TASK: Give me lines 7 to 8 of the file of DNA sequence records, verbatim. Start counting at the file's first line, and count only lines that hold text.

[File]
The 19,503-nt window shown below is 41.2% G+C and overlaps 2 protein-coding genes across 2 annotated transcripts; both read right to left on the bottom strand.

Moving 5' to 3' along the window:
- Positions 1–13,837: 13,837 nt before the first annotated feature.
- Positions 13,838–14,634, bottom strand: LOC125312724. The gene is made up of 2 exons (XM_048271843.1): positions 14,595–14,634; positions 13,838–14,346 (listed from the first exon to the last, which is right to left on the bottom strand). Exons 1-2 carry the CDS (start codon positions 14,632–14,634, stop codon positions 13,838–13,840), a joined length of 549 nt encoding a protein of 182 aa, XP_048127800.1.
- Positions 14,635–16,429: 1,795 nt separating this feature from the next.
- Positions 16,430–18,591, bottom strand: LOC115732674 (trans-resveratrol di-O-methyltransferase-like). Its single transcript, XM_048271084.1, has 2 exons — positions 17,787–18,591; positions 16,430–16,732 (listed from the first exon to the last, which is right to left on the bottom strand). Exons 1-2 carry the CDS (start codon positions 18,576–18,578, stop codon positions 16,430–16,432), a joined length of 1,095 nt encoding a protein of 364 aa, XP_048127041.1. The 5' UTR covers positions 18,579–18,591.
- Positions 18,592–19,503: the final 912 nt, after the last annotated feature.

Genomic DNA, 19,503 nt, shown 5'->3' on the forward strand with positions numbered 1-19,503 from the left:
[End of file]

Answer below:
- Positions 18,592–19,503: the final 912 nt, after the last annotated feature.

Genomic DNA, 19,503 nt, shown 5'->3' on the forward strand with positions numbered 1-19,503 from the left: